With Carol Cork
Tell me your story.
During my teenage years, my reading mainly consisted of Barbara Cartland books and the occasional Mills and Boon historical romance from the library. However, as I grew older, my reading tastes slowly changed and I discovered the world of crime novels, particularly the novels of Patricia Cornwell and Michael Connelly. Having immersed myself in the rather gruesome world of Cornwell’s Kay Scarpetta and followed the career of Connelly’s quintessential anti-hero “Harry” Bosch for so long, I just felt I needed something a little lighter to read. So, wandering around a bookshop one day, I was drawn to the shelves marked ‘Historical Romance’ and, after reading the synopses of various books, I chose Whitney, My Love by Judith McNaught.
First published in 1985, it has been the subject of controversy over the years, but it has always had a special place in my heart because it was the book that re-introduced me to the wonderful world of historical romance…a world I have become totally captivated by.
Tell me about your review site.
Every time I read a great historical romance, I wanted to share my thoughts and feelings about the book…. to reach out to readers who loved historical romance as much as I did. Unfortunately, the only “someone” around at the time was my husband, who just sat there with a glazed look in his eyes! I toyed with the idea of creating my own blog but knew absolutely nothing about setting one up, never mind running one. However, with my husband’s support and my son’s technical assistance, Rakes and Rascals finally went ‘live’ in September 2012.
I never dreamed it would become so successful and, over the past four and a half years, I have made so many wonderful friends among readers, fellow bloggers and authors. I was thrilled to be able to attend the first ever Historical Romance Retreat in Spokane, USA in September last year. It was a dream come true to meet so many of my favourite authors face to face and some of my fellow bloggers and Facebook friends too.
Do you have a rubric you follow when choosing books to review?
I am not a professional reviewer and the majority of the books I read and review are ones I have chosen and purchased personally over the years. Currently, I only accept review requests from my top favourite authors and sometimes from other authors whose books I have previously read and enjoyed.
Do you have a specific process when reviewing a book?
I mostly read books on my Kindle or iPad and find the highlighting facility very useful. Highlighting passages that give me insights into the hero and heroine’s characters, how effectively the romance evolves and the part played by the secondary characters provides me with the elements I need to formulate my review. I often include quotes in my reviews to illustrate a specific point I’m making, and they also provide a taste of the author’s writing.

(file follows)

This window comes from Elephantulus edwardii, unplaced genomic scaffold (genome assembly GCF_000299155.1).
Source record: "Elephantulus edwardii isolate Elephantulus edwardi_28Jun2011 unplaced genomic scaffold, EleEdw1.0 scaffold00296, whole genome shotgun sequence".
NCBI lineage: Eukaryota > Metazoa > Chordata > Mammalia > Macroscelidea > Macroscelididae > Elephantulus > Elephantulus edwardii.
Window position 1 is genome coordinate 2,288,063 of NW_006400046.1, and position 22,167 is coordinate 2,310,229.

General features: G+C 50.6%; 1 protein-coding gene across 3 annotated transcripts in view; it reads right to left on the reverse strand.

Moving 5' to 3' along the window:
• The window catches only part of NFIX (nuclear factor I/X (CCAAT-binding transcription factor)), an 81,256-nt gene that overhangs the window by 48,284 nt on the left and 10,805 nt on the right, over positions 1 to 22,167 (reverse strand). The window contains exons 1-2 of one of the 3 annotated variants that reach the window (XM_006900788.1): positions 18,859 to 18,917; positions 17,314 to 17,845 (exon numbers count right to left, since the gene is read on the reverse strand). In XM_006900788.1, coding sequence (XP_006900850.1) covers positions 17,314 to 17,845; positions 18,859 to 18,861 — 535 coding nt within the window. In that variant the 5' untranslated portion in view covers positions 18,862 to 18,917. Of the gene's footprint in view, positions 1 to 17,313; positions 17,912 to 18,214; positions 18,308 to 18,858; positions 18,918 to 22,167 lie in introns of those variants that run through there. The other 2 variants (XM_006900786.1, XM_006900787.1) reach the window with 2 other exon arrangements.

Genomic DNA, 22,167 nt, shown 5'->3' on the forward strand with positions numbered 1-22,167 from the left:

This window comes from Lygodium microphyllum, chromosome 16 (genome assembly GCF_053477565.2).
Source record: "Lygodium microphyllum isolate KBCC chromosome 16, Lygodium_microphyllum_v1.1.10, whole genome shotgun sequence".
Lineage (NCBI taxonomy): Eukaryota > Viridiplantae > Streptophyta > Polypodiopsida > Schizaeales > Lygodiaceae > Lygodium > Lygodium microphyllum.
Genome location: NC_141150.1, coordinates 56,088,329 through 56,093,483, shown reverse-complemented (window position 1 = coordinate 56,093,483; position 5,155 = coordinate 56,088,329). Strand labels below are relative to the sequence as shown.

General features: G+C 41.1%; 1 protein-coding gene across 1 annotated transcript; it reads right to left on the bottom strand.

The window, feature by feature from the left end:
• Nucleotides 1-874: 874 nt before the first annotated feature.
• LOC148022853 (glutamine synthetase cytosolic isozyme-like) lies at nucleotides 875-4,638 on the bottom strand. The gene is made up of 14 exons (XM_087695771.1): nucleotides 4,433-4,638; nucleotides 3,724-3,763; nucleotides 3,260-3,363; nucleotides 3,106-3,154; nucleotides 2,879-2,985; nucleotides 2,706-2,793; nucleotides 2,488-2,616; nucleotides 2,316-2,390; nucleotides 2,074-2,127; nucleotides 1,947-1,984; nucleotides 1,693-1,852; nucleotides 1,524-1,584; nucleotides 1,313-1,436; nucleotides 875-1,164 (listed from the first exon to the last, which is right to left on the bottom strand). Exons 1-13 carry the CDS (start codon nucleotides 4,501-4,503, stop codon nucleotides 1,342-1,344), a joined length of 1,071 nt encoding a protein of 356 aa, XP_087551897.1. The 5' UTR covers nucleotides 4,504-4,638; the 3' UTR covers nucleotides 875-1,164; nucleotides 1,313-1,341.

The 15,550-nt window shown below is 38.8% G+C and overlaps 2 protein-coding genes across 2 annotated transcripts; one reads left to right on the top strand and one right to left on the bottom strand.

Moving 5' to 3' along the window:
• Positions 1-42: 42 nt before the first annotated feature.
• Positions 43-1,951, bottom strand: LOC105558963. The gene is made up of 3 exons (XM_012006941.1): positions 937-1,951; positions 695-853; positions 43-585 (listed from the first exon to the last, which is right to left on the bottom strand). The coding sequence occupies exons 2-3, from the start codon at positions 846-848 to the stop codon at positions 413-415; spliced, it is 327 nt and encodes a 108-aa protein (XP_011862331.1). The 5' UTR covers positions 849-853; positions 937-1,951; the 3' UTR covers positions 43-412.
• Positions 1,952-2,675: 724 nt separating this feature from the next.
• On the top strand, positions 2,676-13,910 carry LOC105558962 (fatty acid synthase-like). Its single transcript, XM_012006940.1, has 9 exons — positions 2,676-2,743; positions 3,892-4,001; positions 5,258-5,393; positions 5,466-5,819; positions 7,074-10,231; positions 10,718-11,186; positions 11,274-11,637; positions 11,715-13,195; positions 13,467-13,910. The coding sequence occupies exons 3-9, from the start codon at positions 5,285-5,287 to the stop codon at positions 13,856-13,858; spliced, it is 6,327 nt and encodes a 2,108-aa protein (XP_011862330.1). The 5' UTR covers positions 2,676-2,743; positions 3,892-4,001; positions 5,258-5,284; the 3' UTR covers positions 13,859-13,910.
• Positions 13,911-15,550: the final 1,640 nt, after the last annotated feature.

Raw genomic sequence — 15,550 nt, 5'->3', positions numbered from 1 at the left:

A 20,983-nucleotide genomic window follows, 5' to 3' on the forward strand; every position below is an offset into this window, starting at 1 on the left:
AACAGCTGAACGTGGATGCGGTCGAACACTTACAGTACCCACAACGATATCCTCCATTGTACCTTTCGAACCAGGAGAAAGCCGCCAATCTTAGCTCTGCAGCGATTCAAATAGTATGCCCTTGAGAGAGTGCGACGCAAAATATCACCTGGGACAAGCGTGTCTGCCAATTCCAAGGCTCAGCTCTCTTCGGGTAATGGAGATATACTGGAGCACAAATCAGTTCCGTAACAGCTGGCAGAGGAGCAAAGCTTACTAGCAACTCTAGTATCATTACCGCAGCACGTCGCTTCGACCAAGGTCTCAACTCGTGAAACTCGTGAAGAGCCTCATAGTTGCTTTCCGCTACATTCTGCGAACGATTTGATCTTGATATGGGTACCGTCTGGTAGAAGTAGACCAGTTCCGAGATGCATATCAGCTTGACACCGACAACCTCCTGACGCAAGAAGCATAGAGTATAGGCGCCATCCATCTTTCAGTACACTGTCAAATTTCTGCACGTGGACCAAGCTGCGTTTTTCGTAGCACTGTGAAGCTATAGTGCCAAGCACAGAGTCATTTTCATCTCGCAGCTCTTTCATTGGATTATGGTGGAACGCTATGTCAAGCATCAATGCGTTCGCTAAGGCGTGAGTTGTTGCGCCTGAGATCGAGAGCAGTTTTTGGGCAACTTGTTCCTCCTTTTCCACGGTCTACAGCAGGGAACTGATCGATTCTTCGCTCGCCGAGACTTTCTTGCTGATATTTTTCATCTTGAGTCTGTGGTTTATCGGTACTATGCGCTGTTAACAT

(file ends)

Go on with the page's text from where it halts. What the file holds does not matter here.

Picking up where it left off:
Do you have a writing/reading quirk or ritual?
I just need a comfy sofa and good supply of coffee.
What is something you’ve learned about yourself through the process of reviewing?
It has certainly given me more confidence in my own abilities.
What do you think makes a good story?
Personally, I love a story that is imaginative, emotionally satisfying, wonderfully romantic and sweeps you away to another time and place.
If you could only read one book over and over, which one would you pick and why?
I know this is cheating but I would choose Lisa Kleypas’ Wallflowers series. I love every book and I never tire of re-reading them. The series must have some of the most swoon worthy heroes ever and some of the most romantic moments too.
What books are currently on your night stand?
These are the Kindle books that I’m planning to read next:
Lucinda Brant’s Deadly Peril (Alec Halsey Mysteries, #3) – Georgian Mystery
Anabelle Bryant’s The Den of Iniquity (Bastards of London, # 1) – Victorian Romance
Anna Campbell’s Pursuing Lord Pascal (Dashing Widows, #4) –Regency Romance
How do you organize your books?
I have several virtual bookshelves on Goodreads which enable me to keep track of all my books.
You’re organizing a literary dinner party. Which three writers, dead or alive, do you invite?
Enid Blyton – her Famous Five Books were so such a part of my growing up in the 1950s.
Charles Dickens – Not only was he one of the greatest writers of the Victorian era but he used his novels to draw to attention to the social inequality and abuses in Victorian society.
Robin Schone – I don’t normally read erotic historical romance but Ms. Schone writes deeply dark, compelling and sensual love stories which often reveal the seamier side of Victorian society.
I think with such an eclectic group of authors it would be a fascinating evening
Thank you so much for inviting me on your blog, Meghan.
Thank you for joining me on OF QUILLS & VELLUM today, Carol! It was a pleasure talking with you.